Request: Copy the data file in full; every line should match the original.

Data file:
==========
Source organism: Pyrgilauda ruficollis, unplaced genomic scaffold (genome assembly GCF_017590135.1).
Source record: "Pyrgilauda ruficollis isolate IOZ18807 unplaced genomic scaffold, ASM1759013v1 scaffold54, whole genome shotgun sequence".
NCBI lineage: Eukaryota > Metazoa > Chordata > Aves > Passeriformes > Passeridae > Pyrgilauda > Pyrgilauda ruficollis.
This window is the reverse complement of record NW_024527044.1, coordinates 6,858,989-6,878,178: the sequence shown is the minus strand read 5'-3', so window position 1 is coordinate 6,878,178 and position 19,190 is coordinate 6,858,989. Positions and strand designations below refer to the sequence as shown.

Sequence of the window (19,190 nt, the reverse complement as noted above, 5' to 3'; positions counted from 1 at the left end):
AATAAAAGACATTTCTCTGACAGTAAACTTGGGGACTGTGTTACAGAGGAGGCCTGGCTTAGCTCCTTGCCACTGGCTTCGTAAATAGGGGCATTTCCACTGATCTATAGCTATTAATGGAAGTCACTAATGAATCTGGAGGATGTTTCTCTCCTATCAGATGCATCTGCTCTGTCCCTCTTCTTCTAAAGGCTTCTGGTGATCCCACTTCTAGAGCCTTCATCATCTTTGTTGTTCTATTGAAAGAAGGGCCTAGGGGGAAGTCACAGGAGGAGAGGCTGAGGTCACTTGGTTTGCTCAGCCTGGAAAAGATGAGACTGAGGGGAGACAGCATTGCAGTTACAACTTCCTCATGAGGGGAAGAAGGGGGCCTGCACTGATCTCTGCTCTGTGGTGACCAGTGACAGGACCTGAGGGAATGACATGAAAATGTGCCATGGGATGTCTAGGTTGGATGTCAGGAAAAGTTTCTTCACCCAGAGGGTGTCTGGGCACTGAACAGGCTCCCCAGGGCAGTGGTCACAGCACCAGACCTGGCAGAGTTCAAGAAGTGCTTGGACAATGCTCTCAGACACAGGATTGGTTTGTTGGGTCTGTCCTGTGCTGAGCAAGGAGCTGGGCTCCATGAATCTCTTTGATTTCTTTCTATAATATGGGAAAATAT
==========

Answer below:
Source organism: Pyrgilauda ruficollis, unplaced genomic scaffold (genome assembly GCF_017590135.1).
Source record: "Pyrgilauda ruficollis isolate IOZ18807 unplaced genomic scaffold, ASM1759013v1 scaffold54, whole genome shotgun sequence".
NCBI lineage: Eukaryota > Metazoa > Chordata > Aves > Passeriformes > Passeridae > Pyrgilauda > Pyrgilauda ruficollis.
This window is the reverse complement of record NW_024527044.1, coordinates 6,858,989-6,878,178: the sequence shown is the minus strand read 5'-3', so window position 1 is coordinate 6,878,178 and position 19,190 is coordinate 6,858,989. Positions and strand designations below refer to the sequence as shown.

Sequence of the window (19,190 nt, the reverse complement as noted above, 5' to 3'; positions counted from 1 at the left end):
AATAAAAGACATTTCTCTGACAGTAAACTTGGGGACTGTGTTACAGAGGAGGCCTGGCTTAGCTCCTTGCCACTGGCTTCGTAAATAGGGGCATTTCCACTGATCTATAGCTATTAATGGAAGTCACTAATGAATCTGGAGGATGTTTCTCTCCTATCAGATGCATCTGCTCTGTCCCTCTTCTTCTAAAGGCTTCTGGTGATCCCACTTCTAGAGCCTTCATCATCTTTGTTGTTCTATTGAAAGAAGGGCCTAGGGGGAAGTCACAGGAGGAGAGGCTGAGGTCACTTGGTTTGCTCAGCCTGGAAAAGATGAGACTGAGGGGAGACAGCATTGCAGTTACAACTTCCTCATGAGGGGAAGAAGGGGGCCTGCACTGATCTCTGCTCTGTGGTGACCAGTGACAGGACCTGAGGGAATGACATGAAAATGTGCCATGGGATGTCTAGGTTGGATGTCAGGAAAAGTTTCTTCACCCAGAGGGTGTCTGGGCACTGAACAGGCTCCCCAGGGCAGTGGTCACAGCACCAGACCTGGCAGAGTTCAAGAAGTGCTTGGACAATGCTCTCAGACACAGGATTGGTTTGTTGGGTCTGTCCTGTGCTGAGCAAGGAGCTGGGCTCCATGAATCTCTTTGATTTCTTTCTATAATATGGGAAAATAT